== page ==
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Thursday, 15 April, 2021

Long‐COVID syndrome‐associated brain fog and chemofog: Luteolin to the rescue – Wiley

Diagrammatic representation of how SARS‐CoV‐2 could stimulate mast cells and microglia in the hypothalamus, inhibited by luteolin. SARS‐CoV‐2 could enter the brain via the olfactory nerve tract reaching the hypothalamus where it could activate brain mast cells and microglia to release pro‐inflammatory molecules, thus contributing to brain inflammation and brain fog. The effect of SARS‐CoV‐2 could be exaggerated by chemotherapy, as well as cytokines and mtDNA, or neuropeptides released under stress (thunderbolt). These processed could contribute to the pathogenesis and symptoms of long‐COVID syndrome and “chomobrain” and could be prevented by the flavonoid luteolin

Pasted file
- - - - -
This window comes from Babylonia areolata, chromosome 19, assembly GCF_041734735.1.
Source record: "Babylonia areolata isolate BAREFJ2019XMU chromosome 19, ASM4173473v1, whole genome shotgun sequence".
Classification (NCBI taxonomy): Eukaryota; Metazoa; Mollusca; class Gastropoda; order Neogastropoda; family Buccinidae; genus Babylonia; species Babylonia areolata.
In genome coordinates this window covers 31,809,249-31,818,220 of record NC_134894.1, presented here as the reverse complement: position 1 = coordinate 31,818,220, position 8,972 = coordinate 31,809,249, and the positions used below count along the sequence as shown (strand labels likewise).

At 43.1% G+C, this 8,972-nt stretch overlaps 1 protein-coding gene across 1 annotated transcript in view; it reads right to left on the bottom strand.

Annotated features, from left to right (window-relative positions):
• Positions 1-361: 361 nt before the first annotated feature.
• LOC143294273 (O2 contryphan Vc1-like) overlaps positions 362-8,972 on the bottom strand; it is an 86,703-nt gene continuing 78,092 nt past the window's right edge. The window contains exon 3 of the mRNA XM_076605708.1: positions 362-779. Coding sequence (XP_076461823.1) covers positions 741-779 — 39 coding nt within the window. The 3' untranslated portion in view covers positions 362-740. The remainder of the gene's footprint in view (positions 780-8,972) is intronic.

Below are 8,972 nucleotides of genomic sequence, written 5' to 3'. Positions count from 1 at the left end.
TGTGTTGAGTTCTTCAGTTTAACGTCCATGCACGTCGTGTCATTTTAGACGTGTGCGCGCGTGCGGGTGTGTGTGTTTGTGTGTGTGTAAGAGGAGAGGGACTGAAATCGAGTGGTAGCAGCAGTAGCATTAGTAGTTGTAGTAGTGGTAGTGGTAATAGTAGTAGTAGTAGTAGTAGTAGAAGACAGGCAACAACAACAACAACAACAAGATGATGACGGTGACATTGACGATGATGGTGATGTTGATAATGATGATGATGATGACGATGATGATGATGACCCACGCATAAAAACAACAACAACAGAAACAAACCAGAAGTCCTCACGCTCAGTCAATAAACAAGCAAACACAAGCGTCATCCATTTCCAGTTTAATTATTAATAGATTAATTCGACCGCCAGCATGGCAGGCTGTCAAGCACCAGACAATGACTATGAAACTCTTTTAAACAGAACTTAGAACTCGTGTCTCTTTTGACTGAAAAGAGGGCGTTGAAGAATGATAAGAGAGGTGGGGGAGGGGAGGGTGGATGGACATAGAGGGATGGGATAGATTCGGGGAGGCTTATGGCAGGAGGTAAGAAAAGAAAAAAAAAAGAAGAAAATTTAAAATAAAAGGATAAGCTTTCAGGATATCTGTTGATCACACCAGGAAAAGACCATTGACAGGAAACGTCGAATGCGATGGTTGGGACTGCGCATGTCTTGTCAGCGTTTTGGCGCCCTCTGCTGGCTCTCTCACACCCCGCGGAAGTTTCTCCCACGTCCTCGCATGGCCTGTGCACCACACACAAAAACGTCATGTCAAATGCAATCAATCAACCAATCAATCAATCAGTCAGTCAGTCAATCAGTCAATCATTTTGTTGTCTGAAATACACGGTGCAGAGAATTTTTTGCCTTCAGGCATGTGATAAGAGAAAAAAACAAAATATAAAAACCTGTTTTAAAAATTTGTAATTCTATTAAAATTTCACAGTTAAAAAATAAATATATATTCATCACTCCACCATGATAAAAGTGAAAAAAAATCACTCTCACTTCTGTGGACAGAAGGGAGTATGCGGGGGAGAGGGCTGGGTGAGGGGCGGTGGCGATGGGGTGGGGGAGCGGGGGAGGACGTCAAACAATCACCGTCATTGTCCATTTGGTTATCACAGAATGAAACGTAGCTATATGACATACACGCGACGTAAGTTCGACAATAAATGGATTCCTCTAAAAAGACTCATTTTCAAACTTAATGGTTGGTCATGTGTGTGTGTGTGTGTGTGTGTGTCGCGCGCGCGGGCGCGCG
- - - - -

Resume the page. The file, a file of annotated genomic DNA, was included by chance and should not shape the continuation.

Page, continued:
COVID‐19 leads to severe respiratory problems, but also to long‐COVID syndrome associated primarily with cognitive dysfunction and fatigue. Long‐COVID syndrome symptoms, especially brain fog, are similar to those experienced by patients undertaking or following chemotherapy for cancer (chemofog or chemobrain), as well in patients with myalgic encephalomyelitis/chronic fatigue syndrome (ME/CFS) or mast cell activation syndrome (MCAS). The pathogenesis of brain fog in these illnesses is presently unknown but may involve neuroinflammation via mast cells stimulated by pathogenic and stress stimuli to release mediators that activate microglia and lead to inflammation in the hypothalamus. These processes could be mitigated by phytosomal formulation (in olive pomace oil) of the natural flavonoid luteolin.

Click here to read full article https://iubmb.onlinelibrary.wiley.com/doi/abs/10.1002/biof.1726

Categories :
  • Chronic Fatigue Syndrome me/cfs
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  • Myalgic Encephalomyelitis ME/CFS
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